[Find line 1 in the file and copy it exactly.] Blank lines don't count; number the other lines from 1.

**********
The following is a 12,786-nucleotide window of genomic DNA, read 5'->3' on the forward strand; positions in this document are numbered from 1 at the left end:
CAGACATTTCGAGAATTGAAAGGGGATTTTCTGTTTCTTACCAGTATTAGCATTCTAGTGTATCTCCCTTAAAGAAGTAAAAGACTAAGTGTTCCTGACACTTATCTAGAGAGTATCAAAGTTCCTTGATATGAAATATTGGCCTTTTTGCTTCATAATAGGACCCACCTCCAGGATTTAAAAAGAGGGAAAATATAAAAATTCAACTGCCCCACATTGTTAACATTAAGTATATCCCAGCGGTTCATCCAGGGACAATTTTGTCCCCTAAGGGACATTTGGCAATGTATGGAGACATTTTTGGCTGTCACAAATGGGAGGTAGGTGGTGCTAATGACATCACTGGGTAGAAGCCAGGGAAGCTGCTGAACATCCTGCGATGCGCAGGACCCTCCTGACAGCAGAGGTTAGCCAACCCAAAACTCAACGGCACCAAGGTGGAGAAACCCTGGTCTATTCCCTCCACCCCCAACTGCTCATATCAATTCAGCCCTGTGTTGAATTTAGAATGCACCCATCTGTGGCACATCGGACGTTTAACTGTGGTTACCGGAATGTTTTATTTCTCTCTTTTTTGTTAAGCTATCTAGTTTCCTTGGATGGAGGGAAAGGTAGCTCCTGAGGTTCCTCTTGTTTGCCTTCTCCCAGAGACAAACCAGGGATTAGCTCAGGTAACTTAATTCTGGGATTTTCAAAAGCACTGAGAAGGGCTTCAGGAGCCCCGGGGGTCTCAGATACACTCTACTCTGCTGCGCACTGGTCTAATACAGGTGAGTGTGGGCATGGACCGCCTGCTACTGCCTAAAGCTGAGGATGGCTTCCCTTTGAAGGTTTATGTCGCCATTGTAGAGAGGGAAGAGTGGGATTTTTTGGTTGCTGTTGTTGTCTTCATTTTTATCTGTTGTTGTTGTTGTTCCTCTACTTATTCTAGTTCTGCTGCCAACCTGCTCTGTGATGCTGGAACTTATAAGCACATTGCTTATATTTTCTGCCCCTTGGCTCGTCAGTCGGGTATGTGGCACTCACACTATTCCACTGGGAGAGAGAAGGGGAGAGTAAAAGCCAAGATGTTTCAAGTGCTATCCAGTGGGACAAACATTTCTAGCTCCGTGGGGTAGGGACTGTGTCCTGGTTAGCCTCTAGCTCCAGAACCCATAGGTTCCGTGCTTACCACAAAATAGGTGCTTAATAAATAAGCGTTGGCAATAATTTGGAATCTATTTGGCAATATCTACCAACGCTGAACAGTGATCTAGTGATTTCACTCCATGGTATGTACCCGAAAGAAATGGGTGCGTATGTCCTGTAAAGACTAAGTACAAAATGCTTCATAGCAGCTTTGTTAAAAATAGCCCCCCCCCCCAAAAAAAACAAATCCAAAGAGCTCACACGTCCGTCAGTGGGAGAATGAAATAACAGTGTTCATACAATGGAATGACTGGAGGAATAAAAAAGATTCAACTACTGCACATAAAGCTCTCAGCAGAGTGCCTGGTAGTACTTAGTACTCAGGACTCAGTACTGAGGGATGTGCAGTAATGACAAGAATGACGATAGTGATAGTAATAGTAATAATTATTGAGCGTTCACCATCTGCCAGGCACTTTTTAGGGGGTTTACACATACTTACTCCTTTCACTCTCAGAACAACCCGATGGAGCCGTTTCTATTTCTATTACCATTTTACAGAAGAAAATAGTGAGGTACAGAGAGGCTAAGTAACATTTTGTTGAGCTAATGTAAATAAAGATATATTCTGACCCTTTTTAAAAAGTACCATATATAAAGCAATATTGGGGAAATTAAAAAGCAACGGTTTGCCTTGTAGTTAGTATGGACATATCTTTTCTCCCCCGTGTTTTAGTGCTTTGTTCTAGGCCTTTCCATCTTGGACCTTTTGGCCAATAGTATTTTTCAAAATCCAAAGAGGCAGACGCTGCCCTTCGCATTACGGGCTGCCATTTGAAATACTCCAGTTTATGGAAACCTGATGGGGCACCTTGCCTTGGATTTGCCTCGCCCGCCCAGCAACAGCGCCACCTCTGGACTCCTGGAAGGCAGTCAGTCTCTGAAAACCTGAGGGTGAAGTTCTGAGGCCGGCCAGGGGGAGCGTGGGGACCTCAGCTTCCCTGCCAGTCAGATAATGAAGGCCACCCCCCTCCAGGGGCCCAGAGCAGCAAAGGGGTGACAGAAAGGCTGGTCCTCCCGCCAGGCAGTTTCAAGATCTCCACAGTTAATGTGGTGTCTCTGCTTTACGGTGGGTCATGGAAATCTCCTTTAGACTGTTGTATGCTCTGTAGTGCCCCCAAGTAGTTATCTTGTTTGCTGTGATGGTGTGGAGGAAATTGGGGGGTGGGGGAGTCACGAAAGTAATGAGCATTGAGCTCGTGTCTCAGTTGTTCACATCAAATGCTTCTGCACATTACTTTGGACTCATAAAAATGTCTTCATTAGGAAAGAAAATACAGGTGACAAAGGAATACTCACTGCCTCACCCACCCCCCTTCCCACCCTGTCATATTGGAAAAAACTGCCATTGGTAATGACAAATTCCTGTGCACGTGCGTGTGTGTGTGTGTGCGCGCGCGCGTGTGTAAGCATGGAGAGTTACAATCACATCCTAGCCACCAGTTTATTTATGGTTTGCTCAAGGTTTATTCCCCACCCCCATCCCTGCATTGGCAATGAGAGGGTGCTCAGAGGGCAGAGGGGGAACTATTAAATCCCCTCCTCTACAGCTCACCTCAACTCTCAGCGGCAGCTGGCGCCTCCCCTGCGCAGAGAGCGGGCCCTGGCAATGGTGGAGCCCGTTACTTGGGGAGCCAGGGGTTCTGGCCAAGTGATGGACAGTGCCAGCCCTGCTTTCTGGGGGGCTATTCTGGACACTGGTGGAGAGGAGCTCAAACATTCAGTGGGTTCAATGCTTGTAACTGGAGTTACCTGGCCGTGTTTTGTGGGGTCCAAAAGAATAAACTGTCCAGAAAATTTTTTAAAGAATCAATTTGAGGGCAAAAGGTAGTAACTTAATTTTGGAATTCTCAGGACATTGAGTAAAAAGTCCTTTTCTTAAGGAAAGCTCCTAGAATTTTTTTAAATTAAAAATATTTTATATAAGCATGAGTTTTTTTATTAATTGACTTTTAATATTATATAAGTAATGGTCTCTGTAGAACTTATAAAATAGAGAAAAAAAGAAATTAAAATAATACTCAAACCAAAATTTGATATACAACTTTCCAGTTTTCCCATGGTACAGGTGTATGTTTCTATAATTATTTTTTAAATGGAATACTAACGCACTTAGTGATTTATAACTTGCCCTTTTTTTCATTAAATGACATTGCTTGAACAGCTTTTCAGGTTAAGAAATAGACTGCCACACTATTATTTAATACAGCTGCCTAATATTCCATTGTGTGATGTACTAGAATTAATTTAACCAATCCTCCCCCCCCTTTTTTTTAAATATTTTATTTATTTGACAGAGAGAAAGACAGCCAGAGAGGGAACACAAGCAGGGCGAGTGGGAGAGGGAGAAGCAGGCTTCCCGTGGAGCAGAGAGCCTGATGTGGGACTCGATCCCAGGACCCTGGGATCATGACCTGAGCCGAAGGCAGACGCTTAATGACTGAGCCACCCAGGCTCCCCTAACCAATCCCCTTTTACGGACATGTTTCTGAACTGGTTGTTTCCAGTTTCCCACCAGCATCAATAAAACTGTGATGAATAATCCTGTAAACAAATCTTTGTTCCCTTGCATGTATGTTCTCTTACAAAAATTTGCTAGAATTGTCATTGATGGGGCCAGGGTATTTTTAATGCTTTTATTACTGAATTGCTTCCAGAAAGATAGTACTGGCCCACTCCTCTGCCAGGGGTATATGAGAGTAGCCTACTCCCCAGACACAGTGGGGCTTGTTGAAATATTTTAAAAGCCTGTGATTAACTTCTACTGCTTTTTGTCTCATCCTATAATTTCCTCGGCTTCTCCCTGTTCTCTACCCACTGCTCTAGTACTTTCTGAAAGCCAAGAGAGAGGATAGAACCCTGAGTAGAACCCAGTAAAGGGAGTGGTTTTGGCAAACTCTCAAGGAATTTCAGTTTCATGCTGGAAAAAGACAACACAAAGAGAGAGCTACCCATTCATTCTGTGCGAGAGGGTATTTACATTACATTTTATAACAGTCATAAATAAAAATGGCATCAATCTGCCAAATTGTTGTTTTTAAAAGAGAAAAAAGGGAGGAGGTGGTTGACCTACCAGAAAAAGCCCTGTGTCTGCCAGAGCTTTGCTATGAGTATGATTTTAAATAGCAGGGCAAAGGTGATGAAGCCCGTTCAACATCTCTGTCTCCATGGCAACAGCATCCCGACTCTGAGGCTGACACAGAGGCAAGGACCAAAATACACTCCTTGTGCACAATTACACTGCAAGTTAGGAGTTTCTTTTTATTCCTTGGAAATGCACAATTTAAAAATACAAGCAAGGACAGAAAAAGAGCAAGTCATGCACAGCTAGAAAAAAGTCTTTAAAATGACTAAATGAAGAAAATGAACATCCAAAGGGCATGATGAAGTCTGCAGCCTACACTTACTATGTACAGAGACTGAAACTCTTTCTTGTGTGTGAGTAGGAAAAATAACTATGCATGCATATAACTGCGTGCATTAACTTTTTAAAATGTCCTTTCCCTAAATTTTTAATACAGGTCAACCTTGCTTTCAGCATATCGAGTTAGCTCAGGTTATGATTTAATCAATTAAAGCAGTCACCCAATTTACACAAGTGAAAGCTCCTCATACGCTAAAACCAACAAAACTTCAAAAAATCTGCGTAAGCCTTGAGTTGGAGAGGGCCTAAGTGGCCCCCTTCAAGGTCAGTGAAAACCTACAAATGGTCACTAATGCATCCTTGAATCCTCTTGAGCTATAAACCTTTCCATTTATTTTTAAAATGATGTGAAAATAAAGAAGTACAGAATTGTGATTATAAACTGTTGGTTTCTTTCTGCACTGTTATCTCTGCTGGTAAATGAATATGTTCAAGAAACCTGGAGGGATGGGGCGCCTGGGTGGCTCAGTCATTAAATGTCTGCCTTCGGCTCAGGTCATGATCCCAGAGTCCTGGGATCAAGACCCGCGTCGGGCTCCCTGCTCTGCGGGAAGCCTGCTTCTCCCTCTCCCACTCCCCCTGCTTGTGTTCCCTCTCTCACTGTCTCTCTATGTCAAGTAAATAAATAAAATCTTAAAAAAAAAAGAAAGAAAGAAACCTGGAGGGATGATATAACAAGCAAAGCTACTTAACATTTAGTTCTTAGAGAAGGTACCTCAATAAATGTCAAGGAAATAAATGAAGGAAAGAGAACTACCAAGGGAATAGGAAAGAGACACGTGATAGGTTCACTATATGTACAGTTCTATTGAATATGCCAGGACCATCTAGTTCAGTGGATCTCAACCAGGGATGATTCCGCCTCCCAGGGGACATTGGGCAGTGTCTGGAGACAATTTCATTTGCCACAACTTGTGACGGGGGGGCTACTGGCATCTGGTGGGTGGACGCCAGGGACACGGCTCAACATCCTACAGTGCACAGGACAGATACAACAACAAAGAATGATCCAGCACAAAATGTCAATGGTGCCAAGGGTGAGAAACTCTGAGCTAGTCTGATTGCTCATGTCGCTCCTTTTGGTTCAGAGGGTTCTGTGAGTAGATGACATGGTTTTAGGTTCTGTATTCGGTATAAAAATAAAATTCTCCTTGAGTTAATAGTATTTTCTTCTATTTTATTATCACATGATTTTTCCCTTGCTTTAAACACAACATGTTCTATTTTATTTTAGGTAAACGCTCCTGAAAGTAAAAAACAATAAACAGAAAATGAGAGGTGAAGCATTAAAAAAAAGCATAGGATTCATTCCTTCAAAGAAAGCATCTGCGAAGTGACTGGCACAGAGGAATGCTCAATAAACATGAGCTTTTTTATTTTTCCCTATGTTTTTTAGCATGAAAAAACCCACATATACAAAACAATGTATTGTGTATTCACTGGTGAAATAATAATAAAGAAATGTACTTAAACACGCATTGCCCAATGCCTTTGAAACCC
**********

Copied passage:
The following is a 12,786-nucleotide window of genomic DNA, read 5'->3' on the forward strand; positions in this document are numbered from 1 at the left end: